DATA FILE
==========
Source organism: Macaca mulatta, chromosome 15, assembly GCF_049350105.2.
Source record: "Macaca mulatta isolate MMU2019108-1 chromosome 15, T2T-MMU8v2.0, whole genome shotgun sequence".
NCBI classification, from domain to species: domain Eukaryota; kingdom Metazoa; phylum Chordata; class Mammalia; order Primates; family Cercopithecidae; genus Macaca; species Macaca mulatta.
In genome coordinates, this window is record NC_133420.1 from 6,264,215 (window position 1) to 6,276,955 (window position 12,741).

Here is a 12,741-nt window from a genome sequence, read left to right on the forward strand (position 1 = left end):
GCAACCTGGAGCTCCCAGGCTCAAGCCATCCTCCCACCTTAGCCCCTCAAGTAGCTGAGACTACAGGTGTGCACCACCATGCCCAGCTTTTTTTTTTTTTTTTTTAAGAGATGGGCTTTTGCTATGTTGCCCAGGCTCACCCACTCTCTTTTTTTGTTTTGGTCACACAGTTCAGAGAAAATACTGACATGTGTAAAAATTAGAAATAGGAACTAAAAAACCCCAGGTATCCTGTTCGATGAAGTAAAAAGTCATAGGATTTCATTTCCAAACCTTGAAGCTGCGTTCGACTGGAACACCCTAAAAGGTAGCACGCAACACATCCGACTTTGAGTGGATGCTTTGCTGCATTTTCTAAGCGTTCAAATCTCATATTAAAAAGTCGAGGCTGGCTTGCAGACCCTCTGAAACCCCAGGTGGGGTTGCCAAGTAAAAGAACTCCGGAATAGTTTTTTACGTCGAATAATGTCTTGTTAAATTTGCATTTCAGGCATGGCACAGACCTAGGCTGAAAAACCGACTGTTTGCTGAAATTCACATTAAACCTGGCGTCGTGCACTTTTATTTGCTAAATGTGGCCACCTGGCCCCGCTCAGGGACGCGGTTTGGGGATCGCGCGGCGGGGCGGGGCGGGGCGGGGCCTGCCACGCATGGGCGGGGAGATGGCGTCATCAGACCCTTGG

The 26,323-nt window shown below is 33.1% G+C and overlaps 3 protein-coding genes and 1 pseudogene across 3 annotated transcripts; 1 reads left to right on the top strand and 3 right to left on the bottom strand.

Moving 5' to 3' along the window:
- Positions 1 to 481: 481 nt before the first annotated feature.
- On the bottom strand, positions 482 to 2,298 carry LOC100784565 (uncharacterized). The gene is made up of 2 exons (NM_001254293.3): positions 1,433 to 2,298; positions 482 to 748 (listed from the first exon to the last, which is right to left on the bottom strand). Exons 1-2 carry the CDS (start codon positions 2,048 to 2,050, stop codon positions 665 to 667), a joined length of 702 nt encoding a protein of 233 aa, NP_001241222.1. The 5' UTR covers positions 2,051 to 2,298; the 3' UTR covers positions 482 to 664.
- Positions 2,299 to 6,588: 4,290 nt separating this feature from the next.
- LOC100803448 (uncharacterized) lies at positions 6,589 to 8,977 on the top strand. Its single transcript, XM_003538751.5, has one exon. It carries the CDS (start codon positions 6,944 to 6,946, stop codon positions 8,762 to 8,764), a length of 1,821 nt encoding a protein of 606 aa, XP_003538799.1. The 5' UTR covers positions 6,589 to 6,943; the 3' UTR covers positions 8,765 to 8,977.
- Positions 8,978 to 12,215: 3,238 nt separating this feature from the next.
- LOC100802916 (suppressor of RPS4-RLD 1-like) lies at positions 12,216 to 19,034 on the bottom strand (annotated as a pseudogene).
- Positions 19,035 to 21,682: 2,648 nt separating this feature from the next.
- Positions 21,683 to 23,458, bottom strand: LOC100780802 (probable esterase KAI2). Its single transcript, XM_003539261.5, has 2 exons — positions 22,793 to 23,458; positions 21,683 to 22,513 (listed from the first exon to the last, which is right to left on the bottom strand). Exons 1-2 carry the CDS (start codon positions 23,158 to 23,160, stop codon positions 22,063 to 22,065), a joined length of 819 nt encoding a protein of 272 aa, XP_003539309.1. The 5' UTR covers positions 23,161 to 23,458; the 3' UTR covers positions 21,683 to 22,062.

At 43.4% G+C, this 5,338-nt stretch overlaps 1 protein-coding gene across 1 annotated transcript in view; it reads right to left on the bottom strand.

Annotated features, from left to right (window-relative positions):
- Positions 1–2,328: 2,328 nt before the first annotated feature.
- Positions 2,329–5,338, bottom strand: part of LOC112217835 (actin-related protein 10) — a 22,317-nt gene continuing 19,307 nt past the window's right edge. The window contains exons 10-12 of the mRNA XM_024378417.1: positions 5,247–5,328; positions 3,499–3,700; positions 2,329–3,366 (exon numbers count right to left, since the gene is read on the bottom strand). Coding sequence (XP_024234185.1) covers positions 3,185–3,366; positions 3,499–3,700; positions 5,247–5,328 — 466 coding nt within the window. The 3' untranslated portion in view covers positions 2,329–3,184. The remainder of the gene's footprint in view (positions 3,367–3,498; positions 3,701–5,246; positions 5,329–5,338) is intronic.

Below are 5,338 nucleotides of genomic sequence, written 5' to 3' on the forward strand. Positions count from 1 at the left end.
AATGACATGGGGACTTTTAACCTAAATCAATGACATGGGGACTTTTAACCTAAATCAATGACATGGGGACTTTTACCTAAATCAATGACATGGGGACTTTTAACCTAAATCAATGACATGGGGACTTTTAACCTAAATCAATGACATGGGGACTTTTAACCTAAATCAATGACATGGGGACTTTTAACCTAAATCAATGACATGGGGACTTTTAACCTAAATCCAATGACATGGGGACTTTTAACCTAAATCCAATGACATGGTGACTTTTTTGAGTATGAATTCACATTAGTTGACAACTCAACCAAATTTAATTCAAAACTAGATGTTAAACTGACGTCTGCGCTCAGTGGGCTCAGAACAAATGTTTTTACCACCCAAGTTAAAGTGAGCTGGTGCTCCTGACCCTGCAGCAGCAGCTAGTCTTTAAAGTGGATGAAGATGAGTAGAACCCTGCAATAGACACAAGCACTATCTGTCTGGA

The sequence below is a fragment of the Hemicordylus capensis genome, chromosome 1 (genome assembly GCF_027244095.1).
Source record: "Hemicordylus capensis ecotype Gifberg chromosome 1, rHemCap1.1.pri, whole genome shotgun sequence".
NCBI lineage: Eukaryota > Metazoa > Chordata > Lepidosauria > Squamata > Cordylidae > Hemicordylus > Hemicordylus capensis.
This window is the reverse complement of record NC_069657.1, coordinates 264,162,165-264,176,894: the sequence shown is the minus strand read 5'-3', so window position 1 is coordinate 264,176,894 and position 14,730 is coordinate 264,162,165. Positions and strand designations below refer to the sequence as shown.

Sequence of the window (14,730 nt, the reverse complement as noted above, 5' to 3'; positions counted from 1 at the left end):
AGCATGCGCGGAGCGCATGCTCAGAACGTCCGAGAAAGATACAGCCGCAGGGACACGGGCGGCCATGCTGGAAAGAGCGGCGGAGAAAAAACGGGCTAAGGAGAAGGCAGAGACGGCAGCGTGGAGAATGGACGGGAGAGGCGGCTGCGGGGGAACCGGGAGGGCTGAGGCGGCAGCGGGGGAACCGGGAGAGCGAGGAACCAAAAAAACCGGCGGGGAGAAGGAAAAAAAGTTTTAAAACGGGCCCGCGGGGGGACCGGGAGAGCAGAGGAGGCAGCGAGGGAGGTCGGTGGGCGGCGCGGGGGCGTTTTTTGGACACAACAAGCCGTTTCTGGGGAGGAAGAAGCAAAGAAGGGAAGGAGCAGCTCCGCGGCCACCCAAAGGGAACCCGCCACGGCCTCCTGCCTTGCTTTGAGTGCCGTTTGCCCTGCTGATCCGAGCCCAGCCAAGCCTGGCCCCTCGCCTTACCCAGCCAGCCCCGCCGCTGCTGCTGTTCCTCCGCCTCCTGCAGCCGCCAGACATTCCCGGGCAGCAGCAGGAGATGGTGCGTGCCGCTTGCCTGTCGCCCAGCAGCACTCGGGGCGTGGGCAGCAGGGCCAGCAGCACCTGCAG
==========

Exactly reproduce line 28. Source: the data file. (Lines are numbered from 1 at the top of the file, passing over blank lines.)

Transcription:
AGCATGCGCGGAGCGCATGCTCAGAACGTCCGAGAAAGATACAGCCGCAGGGACACGGGCGGCCATGCTGGAAAGAGCGGCGGAGAAAAAACGGGCTAAGGAGAAGGCAGAGACGGCAGCGTGGAGAATGGACGGGAGAGGCGGCTGCGGGGGAACCGGGAGGGCTGAGGCGGCAGCGGGGGAACCGGGAGAGCGAGGAACCAAAAAAACCGGCGGGGAGAAGGAAAAAAAGTTTTAAAACGGGCCCGCGGGGGGACCGGGAGAGCAGAGGAGGCAGCGAGGGAGGTCGGTGGGCGGCGCGGGGGCGTTTTTTGGACACAACAAGCCGTTTCTGGGGAGGAAGAAGCAAAGAAGGGAAGGAGCAGCTCCGCGGCCACCCAAAGGGAACCCGCCACGGCCTCCTGCCTTGCTTTGAGTGCCGTTTGCCCTGCTGATCCGAGCCCAGCCAAGCCTGGCCCCTCGCCTTACCCAGCCAGCCCCGCCGCTGCTGCTGTTCCTCCGCCTCCTGCAGCCGCCAGACATTCCCGGGCAGCAGCAGGAGATGGTGCGTGCCGCTTGCCTGTCGCCCAGCAGCACTCGGGGCGTGGGCAGCAGGGCCAGCAGCACCTGCAG